A contemporary icon of Oscar Romero by William Hart McNichols. Romero protects a young Salvadoran child, so frightened by the hovering gunships that his sandal falls loose. The work is an homage to the ancient Marian image of ‘Our Lady of Perpetual Succour’. There, the child Jesus in Mary’s arms is similarly shocked by angels holding the instruments of his Passion and his sandal, too, falls from his feet.
Sometimes the Holy Spirit gets to work in the Church when we least expect it. It happened once when Pope John XXIII was elected. The Cardinals in the 1958 conclave could not decide whom to elect, so they settled on a compromise candidate, someone who would not rock the boat, a caretaker Pope to ‘mind the shop’ for a couple of years before he died and then they would elect a real leader. And what happened? They elected John XXIII, the Pope from the peasant class, who called the Second Vatican Council and ushered in the most significant renewal of the Church in centuries. Who would have predicted it? But God’s Spirit will not be thwarted. Archbishop Oscar Romero was another such surprise. This week Romero House, new addition to the College’s family of Houses, celebrated its first House Mass and Dinner. Just a few weeks short of the 35th anniversary of Romero’s martyrdom.
Oscar Romero was born during the First World War. At 13, he was an apprentice carpenter but then entered the minor seminary to become a priest. By the time the Second World War broke out, he was studying theology at the Jesuit Gregorian University in Rome. Romero became a good reliable parish priest and was eventually made Bishop in a poor rural region of El Salvador.
By this time, his nation had experienced a rigged election. There followed repression, suspension of civil liberties and the systematic use of torture, death squads, forced disappearances and extrajudicial killing of anyone standing in opposition.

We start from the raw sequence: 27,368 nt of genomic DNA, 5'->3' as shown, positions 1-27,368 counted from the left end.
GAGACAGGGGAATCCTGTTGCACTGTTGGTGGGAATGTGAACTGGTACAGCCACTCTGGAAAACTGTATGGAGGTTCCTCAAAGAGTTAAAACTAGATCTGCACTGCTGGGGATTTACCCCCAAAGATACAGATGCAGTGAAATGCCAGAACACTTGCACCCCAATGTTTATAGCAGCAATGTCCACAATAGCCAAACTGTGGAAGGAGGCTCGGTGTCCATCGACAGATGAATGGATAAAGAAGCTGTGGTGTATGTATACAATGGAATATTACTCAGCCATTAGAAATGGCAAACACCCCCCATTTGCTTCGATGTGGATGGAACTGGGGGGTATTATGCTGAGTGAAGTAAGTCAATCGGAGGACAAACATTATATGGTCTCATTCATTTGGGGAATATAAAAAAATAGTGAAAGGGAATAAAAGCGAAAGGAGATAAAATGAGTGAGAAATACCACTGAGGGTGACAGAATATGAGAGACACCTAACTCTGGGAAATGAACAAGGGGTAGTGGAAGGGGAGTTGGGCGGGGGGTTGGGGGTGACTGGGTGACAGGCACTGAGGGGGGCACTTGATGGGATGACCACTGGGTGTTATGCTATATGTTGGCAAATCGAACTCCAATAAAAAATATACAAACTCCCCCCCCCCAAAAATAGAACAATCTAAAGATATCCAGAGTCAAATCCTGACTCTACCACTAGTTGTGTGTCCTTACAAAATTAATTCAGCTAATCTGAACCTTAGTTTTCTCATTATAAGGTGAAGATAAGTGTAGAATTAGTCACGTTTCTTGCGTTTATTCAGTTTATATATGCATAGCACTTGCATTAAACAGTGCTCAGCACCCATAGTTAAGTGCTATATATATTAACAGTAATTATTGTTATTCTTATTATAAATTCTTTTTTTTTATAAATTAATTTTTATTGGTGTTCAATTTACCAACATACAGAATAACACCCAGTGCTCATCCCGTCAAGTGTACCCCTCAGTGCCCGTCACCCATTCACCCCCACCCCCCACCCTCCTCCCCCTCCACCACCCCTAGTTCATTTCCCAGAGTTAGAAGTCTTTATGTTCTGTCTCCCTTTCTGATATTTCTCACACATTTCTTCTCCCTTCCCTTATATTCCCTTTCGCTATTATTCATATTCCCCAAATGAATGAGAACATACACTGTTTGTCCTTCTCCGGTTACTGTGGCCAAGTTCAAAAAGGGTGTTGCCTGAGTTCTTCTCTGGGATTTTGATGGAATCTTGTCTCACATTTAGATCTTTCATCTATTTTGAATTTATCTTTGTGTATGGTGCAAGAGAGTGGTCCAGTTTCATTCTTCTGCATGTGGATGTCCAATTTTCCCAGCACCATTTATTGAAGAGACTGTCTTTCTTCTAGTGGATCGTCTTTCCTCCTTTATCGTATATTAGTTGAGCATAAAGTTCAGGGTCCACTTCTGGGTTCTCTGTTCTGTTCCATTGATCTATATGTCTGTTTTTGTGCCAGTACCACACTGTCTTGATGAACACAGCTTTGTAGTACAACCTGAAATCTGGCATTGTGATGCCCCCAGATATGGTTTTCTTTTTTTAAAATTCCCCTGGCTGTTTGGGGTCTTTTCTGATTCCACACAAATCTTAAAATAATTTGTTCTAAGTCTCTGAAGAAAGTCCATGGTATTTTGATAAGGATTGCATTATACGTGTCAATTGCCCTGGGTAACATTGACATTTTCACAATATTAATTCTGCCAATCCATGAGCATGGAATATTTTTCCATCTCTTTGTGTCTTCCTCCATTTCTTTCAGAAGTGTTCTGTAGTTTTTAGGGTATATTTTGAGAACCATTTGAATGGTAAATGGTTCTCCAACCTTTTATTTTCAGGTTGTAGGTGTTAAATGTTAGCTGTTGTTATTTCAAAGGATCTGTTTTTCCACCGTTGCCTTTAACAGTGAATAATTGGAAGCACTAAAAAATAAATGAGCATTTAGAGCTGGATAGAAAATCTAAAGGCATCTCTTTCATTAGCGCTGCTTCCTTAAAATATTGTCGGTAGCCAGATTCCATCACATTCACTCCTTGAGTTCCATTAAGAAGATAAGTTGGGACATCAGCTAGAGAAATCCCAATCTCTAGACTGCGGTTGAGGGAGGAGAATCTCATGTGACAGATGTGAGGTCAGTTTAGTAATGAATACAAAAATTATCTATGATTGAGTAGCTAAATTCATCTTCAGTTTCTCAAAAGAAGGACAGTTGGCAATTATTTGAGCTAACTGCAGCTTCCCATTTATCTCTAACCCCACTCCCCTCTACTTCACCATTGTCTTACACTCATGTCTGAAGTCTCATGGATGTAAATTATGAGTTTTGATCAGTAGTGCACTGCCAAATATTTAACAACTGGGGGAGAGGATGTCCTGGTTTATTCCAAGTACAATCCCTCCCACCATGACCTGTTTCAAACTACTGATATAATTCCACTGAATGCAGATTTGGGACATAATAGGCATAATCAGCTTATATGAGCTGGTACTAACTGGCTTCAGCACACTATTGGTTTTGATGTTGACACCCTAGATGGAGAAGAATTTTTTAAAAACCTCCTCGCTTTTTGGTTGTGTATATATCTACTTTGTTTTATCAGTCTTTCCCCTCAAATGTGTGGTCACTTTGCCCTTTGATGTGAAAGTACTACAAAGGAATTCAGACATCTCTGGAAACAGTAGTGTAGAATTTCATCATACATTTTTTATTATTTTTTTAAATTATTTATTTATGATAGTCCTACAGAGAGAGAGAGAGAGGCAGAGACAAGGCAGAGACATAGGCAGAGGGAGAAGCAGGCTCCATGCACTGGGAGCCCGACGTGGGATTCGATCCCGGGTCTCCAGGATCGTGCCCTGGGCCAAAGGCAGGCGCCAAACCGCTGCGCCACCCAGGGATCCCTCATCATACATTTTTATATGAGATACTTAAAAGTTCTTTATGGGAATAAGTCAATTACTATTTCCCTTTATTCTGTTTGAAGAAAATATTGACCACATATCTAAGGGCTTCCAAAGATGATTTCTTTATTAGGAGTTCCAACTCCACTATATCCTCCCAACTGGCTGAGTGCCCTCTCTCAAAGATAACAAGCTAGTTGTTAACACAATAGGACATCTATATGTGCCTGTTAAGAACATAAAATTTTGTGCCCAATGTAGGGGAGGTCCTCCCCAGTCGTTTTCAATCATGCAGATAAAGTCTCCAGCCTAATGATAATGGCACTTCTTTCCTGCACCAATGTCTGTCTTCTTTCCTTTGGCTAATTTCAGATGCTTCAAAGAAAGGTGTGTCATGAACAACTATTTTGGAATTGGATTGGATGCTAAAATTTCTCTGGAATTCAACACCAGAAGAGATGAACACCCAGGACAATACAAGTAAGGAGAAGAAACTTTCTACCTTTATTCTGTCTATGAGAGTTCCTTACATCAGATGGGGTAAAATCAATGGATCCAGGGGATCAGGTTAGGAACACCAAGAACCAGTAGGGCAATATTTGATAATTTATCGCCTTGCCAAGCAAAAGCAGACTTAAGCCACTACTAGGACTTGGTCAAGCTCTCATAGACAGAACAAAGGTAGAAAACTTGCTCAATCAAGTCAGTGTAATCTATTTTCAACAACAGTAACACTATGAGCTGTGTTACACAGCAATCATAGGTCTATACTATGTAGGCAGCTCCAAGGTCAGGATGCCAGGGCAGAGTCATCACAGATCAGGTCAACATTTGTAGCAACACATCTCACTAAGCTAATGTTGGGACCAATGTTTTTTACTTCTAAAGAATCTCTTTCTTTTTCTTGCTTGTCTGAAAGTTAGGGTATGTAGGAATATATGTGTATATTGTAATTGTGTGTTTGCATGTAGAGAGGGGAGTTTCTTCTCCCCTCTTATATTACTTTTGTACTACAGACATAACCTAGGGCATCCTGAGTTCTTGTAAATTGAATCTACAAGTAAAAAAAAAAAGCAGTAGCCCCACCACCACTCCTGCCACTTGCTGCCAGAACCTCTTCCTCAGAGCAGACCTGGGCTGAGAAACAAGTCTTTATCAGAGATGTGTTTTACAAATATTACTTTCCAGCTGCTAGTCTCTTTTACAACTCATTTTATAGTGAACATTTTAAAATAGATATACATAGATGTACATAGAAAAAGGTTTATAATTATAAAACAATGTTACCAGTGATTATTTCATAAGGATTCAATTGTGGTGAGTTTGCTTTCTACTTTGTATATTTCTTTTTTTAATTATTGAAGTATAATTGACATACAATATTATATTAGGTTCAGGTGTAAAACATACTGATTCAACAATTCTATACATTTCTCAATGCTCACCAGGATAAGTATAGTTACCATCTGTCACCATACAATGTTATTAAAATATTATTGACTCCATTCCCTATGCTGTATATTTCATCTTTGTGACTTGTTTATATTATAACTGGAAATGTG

When Romero was then appointed Archbishop of San Salvador, the capital, the government was happy as were most of his fellow bishops. This timid, conservative man would not be expected to challenge the status quo. But many of his priests were disappointed. They feared that his appointment would negatively affect the movement of liberation theology, that is, a theological understanding which holds that a commitment to the poor was a Gospel mandate. An obligation.
But there was a turning point when Romero’s close friend, Fr Rutilio Grande SJ, the local Jesuit superior who worked closely with the poor, was murdered by government agents. This had a profound effect on the Archbishop, who later stated, “When I looked at Rutilio lying there dead I thought, ‘If they have killed him for doing what he did, then I too have to walk the same path'”. So the lamb became a lion. His bold outspokenness surprised many. And not only at home. He told President Jimmy Carter that US military aid given to the Salvadoran junta would inflict injustice and repression on his people and deny them basic human rights. He was making many powerful enemies.
Romero took the Gospel seriously. Gospel, as we know, means ‘Good News’. News that liberates. And if it liberates some, it has a sting in its tail for others. For Romero, the Church was not to be a kind of cosy club. Its Gospel was not crafted as a collection of warm fuzzy fairy tales for the young. No. He once wrote: